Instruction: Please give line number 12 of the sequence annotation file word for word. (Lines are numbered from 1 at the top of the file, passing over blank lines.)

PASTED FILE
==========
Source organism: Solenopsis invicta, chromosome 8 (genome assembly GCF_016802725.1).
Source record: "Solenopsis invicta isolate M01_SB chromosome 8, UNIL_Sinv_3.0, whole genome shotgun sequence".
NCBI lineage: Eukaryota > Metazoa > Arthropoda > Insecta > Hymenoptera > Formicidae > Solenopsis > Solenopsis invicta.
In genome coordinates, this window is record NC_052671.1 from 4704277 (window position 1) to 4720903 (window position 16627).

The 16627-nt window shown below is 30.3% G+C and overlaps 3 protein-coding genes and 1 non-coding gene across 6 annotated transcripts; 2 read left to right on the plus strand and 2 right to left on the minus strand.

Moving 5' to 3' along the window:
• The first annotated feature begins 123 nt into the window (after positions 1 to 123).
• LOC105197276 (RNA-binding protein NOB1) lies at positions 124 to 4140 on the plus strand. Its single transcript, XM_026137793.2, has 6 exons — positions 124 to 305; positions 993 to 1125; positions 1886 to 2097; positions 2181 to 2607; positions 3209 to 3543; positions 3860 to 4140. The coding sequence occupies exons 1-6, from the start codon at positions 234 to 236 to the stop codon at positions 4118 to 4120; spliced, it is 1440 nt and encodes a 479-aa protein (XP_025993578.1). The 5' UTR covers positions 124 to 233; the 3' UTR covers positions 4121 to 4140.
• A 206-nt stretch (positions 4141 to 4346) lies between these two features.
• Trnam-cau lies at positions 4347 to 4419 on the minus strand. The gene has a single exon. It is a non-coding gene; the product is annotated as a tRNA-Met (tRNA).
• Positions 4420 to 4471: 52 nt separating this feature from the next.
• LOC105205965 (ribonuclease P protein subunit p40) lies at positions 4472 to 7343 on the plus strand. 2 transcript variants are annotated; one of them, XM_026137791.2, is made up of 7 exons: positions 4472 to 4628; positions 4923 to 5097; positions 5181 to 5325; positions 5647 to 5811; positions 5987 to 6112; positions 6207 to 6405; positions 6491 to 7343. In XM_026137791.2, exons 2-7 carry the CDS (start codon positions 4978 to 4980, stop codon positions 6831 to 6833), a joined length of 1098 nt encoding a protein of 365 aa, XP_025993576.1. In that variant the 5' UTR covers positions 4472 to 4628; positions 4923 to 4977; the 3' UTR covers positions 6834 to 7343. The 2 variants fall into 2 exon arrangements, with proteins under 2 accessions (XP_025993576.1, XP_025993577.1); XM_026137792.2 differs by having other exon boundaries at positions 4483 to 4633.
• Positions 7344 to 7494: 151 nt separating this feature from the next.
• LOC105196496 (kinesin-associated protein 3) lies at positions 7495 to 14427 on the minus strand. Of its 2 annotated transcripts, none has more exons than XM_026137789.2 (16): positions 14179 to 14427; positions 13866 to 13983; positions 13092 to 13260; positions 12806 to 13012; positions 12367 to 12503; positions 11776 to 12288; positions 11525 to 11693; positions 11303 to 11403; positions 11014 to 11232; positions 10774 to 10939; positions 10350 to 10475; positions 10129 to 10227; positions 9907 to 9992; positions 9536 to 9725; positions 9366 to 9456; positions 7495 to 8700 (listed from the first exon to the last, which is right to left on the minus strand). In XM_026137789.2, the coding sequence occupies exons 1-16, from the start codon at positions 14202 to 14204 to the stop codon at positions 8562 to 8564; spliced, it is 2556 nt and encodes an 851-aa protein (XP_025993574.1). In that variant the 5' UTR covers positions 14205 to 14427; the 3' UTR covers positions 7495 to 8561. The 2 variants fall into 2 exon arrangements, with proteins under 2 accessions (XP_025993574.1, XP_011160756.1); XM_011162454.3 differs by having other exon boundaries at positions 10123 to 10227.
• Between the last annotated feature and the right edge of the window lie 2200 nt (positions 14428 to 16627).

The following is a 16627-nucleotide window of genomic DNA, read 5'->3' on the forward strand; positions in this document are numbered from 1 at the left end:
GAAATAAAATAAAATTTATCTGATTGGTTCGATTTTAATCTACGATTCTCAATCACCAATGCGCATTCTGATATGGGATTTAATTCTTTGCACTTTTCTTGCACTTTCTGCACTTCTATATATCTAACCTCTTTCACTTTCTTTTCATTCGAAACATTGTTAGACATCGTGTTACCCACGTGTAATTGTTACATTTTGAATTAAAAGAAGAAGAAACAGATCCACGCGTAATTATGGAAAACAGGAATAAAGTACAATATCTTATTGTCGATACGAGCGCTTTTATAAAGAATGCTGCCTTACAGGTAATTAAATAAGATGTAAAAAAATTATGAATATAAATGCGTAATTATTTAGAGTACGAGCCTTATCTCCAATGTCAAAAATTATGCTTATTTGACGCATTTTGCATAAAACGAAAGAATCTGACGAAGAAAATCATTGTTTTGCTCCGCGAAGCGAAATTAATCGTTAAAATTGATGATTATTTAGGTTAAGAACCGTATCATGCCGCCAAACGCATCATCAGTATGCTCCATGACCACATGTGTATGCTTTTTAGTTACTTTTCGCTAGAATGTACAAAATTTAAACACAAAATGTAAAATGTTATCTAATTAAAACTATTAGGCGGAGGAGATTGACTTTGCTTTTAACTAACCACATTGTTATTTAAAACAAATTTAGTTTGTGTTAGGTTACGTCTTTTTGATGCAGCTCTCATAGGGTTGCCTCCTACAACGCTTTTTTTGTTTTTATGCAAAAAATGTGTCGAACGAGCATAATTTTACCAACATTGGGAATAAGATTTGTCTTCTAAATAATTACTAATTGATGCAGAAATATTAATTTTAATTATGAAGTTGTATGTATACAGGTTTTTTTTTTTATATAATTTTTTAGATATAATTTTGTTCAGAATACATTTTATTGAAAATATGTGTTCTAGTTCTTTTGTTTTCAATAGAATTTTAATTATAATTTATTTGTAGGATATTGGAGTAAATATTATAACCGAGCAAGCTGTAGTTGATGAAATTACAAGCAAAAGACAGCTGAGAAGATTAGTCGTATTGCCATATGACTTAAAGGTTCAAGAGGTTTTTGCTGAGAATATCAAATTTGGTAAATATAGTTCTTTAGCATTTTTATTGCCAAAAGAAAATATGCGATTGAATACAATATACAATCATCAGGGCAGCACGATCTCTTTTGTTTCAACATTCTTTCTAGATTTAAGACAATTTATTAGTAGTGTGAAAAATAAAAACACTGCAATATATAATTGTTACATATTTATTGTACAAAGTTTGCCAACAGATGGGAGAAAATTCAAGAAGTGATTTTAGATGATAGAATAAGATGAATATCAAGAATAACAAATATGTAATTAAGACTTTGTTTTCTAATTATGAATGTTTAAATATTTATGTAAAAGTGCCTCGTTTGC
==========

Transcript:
• LOC105205965 (ribonuclease P protein subunit p40) lies at positions 4472 to 7343 on the plus strand. 2 transcript variants are annotated; one of them, XM_026137791.2, is made up of 7 exons: positions 4472 to 4628; positions 4923 to 5097; positions 5181 to 5325; positions 5647 to 5811; positions 5987 to 6112; positions 6207 to 6405; positions 6491 to 7343. In XM_026137791.2, exons 2-7 carry the CDS (start codon positions 4978 to 4980, stop codon positions 6831 to 6833), a joined length of 1098 nt encoding a protein of 365 aa, XP_025993576.1. In that variant the 5' UTR covers positions 4472 to 4628; positions 4923 to 4977; the 3' UTR covers positions 6834 to 7343. The 2 variants fall into 2 exon arrangements, with proteins under 2 accessions (XP_025993576.1, XP_025993577.1); XM_026137792.2 differs by having other exon boundaries at positions 4483 to 4633.